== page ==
Japanese baseball officials admit to altering the baseball to increase offense
Players and fans had repeatedly quizzed Nippon Professional Baseball (NPB) bosses after seeing a 40 percent rise in the number of balls that were slugged out of the park so far this season.
In April NPB said the specifications of their ball -- each of which bears the signature of its commissioner Ryozo Kato -- “have not been changed”, a statement that was repeated several times since.
But on Tuesday NPB came clean, saying they had asked manufacturer Mizuno to “adjust” the ball to give it greater bounce off the bat and demanded the company keep quiet about the switch.
Altering baseballs is not unprecedented in baseball history, of course. In 1930 offense made the so-called Steroid Era look like 1982 or something. Half the teams scored 900 runs or more and the average hitter in the American League -- just the AVERAGE ones -- hit .303/.360/.448. That winter baseball deadened the balls a bit, with the AL altering the stitching and the NL doing both that and adding a cover to its balls. Offense went down significantly in 1931, more so for the NL.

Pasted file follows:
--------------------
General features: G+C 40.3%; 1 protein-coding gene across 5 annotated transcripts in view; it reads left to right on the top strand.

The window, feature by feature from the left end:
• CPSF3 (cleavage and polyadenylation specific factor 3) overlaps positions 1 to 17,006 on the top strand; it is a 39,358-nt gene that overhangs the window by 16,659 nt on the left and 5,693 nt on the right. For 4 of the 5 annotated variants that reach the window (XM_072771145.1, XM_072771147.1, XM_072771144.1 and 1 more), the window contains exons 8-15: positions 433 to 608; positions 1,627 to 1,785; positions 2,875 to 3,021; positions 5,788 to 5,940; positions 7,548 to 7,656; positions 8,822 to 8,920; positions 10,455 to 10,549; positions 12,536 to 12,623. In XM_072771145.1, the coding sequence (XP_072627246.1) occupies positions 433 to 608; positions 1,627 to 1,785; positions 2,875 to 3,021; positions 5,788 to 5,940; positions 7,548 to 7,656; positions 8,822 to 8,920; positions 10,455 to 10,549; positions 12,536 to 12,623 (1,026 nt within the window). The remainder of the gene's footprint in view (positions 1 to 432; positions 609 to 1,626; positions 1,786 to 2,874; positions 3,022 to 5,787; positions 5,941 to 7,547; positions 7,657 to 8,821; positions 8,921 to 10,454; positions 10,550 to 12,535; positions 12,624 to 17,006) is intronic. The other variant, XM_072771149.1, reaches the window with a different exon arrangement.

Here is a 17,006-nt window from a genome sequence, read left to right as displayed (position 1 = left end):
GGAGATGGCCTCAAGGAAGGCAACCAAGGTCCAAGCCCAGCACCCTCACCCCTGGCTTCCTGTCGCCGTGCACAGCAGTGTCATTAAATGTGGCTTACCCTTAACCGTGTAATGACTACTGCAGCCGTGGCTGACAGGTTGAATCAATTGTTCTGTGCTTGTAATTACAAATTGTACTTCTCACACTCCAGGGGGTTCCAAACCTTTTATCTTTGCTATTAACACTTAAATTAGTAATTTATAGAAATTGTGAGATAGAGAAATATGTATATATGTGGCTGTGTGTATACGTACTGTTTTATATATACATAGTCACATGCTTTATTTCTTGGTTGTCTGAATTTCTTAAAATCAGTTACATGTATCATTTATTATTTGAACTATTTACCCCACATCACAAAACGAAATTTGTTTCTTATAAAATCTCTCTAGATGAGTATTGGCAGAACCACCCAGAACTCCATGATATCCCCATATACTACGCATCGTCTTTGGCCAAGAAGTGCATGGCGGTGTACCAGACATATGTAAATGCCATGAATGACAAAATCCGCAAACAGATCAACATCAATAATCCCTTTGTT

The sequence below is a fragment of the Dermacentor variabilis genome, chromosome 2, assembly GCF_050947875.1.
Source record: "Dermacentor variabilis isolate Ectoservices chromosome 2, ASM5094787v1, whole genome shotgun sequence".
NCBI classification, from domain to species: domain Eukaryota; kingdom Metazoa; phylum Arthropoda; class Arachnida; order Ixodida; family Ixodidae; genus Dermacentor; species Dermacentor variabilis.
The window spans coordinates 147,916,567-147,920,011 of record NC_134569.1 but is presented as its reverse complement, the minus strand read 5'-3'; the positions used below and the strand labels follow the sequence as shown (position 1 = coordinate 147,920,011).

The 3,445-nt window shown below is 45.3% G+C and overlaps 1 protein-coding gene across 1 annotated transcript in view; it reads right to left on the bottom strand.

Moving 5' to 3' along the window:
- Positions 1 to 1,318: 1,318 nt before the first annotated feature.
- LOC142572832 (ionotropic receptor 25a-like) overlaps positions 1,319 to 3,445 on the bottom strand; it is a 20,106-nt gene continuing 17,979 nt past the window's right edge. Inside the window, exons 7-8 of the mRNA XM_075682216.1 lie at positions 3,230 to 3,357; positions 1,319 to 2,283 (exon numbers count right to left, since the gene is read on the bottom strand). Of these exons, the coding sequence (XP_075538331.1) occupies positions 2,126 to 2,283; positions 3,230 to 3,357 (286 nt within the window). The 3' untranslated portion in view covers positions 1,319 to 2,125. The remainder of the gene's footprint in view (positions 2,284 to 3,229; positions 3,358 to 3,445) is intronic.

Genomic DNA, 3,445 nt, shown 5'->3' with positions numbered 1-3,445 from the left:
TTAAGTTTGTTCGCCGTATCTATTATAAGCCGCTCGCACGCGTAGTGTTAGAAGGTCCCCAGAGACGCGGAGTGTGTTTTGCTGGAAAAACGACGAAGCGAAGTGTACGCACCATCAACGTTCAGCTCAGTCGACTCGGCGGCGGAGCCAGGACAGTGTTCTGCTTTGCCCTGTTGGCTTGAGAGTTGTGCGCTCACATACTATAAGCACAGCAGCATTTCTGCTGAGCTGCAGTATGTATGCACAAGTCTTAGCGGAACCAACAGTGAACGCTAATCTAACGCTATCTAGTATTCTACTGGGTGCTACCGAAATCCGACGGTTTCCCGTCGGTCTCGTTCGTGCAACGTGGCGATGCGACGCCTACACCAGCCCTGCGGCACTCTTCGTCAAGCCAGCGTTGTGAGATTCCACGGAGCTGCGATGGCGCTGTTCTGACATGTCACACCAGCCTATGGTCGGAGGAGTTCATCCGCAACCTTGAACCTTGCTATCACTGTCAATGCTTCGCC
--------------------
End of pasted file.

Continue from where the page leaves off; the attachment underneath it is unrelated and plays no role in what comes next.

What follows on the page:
1987 is widely suspected to be another year in which the ball was altered. Baseball has never admitted to doing anything, but the season was an offensive aberration and unlike other eras of changing offense it was an outlier, with the next and previous years looking pretty similar and no other explanation that makes a lick of sense.
I strongly suspect that the baseballs were altered again in the 1990s. There were multiple explanations for increased offense at that time, including double expansion, much smaller parks, smaller strike zones, different hitting approaches and, of course, performance enhancing drugs, but I’ve always thought that the baseball had something to do with it too. Not that anyone ever wants to blame anything other than steroids.
But I think this NPB story shows that it doesn’t take much for offense to increase significantly. Sometimes just a change in the ball. Which league officials are inclined to deny.